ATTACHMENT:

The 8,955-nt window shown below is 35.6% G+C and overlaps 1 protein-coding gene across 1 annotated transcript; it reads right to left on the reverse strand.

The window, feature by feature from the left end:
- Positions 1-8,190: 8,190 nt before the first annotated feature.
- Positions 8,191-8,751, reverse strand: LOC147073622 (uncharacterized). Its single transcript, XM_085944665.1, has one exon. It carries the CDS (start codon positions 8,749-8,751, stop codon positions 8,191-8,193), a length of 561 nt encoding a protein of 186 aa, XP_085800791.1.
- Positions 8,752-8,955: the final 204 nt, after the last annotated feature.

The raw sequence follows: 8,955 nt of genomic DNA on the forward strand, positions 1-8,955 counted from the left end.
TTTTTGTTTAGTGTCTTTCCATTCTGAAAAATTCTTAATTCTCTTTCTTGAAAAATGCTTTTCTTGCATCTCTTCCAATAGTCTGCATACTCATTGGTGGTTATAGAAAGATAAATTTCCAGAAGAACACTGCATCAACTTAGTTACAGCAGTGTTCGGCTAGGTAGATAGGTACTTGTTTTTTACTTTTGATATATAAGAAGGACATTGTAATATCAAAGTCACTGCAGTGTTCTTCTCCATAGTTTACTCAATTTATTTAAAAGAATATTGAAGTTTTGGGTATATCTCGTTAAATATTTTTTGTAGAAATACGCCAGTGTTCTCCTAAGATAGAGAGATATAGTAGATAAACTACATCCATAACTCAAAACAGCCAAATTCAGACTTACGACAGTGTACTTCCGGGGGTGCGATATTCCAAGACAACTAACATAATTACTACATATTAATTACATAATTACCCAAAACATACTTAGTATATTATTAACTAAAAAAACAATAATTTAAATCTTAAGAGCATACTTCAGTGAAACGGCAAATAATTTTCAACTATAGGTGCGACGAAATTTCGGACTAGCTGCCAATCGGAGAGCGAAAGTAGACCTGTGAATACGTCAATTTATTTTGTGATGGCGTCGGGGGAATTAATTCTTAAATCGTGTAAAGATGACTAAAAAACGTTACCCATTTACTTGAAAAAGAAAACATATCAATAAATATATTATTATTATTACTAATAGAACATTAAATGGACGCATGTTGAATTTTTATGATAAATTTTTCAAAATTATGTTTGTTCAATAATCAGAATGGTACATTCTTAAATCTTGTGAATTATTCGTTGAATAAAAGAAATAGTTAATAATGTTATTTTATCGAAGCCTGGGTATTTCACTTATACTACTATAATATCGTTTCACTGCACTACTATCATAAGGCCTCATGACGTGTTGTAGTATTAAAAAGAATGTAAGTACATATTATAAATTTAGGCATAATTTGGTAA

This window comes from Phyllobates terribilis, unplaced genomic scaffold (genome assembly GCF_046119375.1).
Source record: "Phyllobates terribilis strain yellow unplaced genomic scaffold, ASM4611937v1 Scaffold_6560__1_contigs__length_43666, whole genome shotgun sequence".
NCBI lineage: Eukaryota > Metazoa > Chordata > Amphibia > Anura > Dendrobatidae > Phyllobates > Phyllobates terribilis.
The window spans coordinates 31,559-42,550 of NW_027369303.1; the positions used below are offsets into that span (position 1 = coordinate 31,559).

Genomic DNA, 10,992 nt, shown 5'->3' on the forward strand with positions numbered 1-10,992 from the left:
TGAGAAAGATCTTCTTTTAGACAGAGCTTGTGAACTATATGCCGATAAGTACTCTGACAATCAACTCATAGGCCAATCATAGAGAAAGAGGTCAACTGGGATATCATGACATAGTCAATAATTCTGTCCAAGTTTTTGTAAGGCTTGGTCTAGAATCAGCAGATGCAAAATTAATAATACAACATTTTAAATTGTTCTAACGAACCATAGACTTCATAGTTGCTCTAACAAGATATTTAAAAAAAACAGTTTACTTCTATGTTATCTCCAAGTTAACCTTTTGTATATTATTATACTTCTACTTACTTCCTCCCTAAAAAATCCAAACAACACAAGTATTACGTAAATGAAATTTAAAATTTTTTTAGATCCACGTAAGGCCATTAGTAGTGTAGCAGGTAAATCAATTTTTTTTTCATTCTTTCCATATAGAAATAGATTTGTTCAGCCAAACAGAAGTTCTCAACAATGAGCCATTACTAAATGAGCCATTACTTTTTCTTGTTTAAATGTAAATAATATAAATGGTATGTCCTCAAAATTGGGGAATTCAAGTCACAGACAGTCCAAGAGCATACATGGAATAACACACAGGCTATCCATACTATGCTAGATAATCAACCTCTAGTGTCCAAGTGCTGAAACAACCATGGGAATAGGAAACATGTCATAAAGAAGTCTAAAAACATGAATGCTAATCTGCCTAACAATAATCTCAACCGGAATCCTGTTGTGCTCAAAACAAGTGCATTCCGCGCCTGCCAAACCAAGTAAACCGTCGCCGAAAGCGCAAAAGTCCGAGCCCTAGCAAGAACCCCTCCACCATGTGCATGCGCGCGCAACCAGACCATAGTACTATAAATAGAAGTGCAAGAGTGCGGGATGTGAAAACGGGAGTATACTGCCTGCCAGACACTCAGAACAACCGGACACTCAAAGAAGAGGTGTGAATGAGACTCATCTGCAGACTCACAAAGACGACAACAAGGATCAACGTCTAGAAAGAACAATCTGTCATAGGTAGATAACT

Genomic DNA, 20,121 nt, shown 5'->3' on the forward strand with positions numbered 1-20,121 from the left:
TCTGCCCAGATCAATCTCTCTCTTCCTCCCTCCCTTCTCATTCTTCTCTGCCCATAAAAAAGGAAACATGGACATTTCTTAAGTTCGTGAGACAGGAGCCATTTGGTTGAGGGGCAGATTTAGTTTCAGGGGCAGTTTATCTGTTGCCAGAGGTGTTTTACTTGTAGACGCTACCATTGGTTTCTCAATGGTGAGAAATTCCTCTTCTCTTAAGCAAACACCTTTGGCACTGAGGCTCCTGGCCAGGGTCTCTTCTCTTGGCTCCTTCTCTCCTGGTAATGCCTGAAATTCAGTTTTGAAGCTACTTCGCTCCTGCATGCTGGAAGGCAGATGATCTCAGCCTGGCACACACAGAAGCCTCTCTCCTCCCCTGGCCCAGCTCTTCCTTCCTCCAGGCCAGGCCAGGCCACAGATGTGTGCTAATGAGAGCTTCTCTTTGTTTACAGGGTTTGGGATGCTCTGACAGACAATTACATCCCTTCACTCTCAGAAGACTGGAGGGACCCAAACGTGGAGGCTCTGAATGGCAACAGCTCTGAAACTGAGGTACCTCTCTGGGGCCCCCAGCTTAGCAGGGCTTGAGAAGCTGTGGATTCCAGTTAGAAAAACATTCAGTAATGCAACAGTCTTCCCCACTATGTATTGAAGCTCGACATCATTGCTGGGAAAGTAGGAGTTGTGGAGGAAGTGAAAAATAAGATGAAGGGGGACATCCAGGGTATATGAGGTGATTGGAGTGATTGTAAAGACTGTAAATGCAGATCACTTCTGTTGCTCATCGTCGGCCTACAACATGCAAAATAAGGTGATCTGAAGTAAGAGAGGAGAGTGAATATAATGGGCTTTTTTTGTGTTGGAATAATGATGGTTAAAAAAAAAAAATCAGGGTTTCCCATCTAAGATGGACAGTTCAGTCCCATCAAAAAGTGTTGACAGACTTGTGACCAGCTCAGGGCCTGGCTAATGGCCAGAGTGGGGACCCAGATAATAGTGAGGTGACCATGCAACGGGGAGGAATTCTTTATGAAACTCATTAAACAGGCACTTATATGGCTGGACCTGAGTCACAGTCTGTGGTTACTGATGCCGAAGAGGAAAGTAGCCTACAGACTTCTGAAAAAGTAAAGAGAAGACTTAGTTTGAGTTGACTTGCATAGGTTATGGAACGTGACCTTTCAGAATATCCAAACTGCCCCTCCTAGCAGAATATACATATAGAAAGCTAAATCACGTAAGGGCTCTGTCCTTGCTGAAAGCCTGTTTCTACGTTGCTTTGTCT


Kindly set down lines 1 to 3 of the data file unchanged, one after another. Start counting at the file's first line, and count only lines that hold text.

The 8,955-nt window shown below is 35.6% G+C and overlaps 1 protein-coding gene across 1 annotated transcript; it reads right to left on the reverse strand.

The window, feature by feature from the left end:
- Positions 1-8,190: 8,190 nt before the first annotated feature.